Eight years after the 2008 bailout by the federal government, General Motors employs one-fourth as many people as it did in the 1980s.
Last year, United Auto Workers members got their first GM raise in 10 years — while GM threatened to move more jobs out of the U.S. if wages went higher.
At the same time, GM announced it’s spending $5 billion to buy back its own shares, raising their value for big investment funds that own them.
GM is not alone in cutting jobs and wages to “stay competitive” as it spends billions of those savings to boost returns for shareholders. Cutting, once applied to bloated conglomerates like Gulf and Western Industries, or needed as a response to global competition and other changes, is now used to raise profits for shareholders. Wall Street once made money by injecting capital into corporations. It now makes money by taking money out.
The result: An immense redistribution of wealth from workers to CEOs and big investment funds. Size — and jobs — are no longer an advantage for corporations.
Listen to business news on cable TV, and you’ll hear bankers, fund managers and CEOs talk about a corporation’s legal responsibility to “maximize shareholder value.” The idea that the product of a corporation is profits is gospel. It’s taught in business school. But it’s not true.
“Just pick up the Supreme Court case, Hobby Lobby, decided just a few years ago,” said Lynn Stout, a Cornell law professor and the author of “The Shareholder Value Myth.” “Read the majority opinion, where Justice Alito says, ‘Modern corporate law does not require for-profit corporations to pursue profit at the expense of everything else.’”
Coming out of World War II, big corporations produced almost everything in-house. It was the most efficient way, the most profitable way, to organize work. An experienced workforce was an asset. One result: lifetime careers. Shareholders came after employees in a company’s long-term success. They didn’t own the company. They hadn’t directly invested money in it. Most bought shares from other shareholders, betting that their value would go up.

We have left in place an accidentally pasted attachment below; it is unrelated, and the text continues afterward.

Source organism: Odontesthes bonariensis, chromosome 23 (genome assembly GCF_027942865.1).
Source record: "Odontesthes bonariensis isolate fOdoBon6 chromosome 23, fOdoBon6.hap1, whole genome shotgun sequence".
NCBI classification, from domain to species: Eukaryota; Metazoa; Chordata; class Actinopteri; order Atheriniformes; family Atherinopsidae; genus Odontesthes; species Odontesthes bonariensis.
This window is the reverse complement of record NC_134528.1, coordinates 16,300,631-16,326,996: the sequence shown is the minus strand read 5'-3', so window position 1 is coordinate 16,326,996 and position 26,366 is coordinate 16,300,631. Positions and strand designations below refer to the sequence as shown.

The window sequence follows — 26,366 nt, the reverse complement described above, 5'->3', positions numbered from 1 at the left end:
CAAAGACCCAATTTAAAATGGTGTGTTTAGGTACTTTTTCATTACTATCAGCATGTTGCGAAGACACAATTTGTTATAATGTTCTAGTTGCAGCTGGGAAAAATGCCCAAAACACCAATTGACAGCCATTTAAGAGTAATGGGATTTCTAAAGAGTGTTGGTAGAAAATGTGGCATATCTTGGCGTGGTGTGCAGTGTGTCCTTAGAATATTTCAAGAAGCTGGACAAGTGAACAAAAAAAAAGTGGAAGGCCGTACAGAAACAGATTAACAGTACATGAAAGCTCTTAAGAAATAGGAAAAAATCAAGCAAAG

That worked for everyone, as corporations grew and grew in the 1950s and ’60s. But when the growth stopped, debate over “who is a corporation for?” resumed. Employees, communities, the environment, fighting inflation — all these took money from shareholders, economist Milton Friedman wrote. It was “unadulterated socialism.”
Now, this was half a century ago — beyond most people’s lives or memories. Corporations did face new challenges and did have to change. But shareholder-first thinking kept growing, and if shareholders always got more, others had to get less.
Loyalty to employees went early. General Electric was known as a company that offered lifetime employment. But in the 1980s, new CEO Jack Welch eliminated 100,000 jobs, closing or selling entire lines of business.
“You can guarantee lifetime employability by training people, making them adaptable, making them mobile to go other places to do other things,” Welch said. “But you can’t guarantee lifetime employment.”
If jobs were the first target, how to spend a company’s profits was next. A corporation can invest in itself and grow or — what? Giant investment funds pressed for higher returns — higher share prices. An increasingly favorite strategy was to spend profits buying back the company’s own shares. It was financial engineering: fewer shares, higher share price.
The former corporate raider Carl Icahn, for example, started buying shares of Apple in 2013, and eventually owned more than 50 million, nearly 1 percent. He pressured Apple to buy back shares — and Apple is spending more than $100 billion doing so.
Icahn sold his shares this spring. Economist William Lazonick, the author of a shareholder-value analysis, “Profits Without Prosperity,” noted that Icahn was a share-renter, not a shareholder. He never invested a dollar in Apple itself.
Icahn said his investment in Apple shares netted him $2 billion. Apple? Its shares are below what the company paid for them. So far, Apple is a loser.
The financial crisis bottomed out in 2009. Over the next six years, American corporations went on a $2.7 trillion spending spree — buying back their own shares. How much is $2.7 trillion? More or less, the entire value of Alphabet. And Apple. Microsoft. Berkshire Hathaway. ExxonMobil. Facebook. And Amazon.
What happened to all those shares the corporations bought? They went away. Gone. What happened to that $2.7 trillion? Ah….